Amplifying positive deviance with ICT enabling community development and interdependence
Tucker, William David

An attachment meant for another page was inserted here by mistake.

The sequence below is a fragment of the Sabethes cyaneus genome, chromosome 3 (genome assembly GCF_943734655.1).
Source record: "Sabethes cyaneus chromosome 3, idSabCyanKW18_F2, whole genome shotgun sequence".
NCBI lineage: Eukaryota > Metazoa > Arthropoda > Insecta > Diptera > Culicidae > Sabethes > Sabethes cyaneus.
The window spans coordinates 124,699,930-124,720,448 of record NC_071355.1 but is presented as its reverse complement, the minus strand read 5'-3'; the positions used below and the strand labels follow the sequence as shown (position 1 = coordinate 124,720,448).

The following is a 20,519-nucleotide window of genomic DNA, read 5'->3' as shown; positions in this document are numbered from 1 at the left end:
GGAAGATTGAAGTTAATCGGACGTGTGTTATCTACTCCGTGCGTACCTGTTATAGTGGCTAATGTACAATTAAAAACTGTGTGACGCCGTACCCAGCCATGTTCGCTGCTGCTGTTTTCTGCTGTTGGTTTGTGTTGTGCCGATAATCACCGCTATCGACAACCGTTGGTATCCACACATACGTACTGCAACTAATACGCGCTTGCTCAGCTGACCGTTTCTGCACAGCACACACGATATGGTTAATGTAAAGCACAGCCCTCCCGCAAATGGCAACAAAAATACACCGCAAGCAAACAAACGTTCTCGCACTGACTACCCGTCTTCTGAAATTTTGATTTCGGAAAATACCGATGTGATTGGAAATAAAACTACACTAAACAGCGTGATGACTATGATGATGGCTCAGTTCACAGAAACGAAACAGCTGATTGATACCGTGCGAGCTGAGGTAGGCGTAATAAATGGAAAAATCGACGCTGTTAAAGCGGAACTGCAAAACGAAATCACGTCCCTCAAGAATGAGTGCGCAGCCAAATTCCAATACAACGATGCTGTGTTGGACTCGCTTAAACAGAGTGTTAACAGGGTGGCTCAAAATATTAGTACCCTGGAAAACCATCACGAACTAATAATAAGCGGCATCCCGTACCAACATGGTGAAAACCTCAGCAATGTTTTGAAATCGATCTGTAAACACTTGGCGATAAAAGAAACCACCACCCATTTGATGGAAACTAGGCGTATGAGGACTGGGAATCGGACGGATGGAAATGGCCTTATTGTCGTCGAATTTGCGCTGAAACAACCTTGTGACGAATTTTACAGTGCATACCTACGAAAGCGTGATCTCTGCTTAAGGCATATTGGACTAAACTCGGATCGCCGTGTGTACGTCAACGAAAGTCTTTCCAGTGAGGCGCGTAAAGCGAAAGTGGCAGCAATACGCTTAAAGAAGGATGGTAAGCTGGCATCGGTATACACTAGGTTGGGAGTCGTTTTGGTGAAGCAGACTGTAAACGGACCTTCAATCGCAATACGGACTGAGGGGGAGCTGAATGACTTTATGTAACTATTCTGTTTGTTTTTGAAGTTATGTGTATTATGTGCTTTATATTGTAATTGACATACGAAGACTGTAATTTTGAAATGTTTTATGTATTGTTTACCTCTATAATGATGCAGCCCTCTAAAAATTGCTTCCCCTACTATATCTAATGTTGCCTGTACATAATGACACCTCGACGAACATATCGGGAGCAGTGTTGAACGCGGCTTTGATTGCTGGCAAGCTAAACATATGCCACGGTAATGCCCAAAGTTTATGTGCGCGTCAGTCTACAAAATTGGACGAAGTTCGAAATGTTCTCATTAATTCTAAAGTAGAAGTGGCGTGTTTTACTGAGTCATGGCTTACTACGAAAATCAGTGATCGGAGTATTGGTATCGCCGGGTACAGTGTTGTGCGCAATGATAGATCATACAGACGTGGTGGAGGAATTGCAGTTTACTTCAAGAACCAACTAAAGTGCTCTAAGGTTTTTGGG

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Positive deviance is a social mechanism whereby a beneficial practice that is not considered as normal gets taken up and spread within a community. This enables a community to solve its own problems aided by mentorship and facilitation. Through two long term case studies, we have identified positive deviants and are now learning how to leverage the ICT inherent in our interventions to cultivate and amplify positive change. We find both ourselves and beneficiary communities developing through various stages of dependence, independence and interdependence. We consider the latter a strong form of development. We now look at ICT4D projects as opportunities to identify positive deviants, and to amplify positive deviance with ICT. We posit that affordable, accessible and generic ICTs offer a way to do so, and that explicitly aiming to mentor and facilitate positive deviance with such ICT offers a path toward community development and interdependence.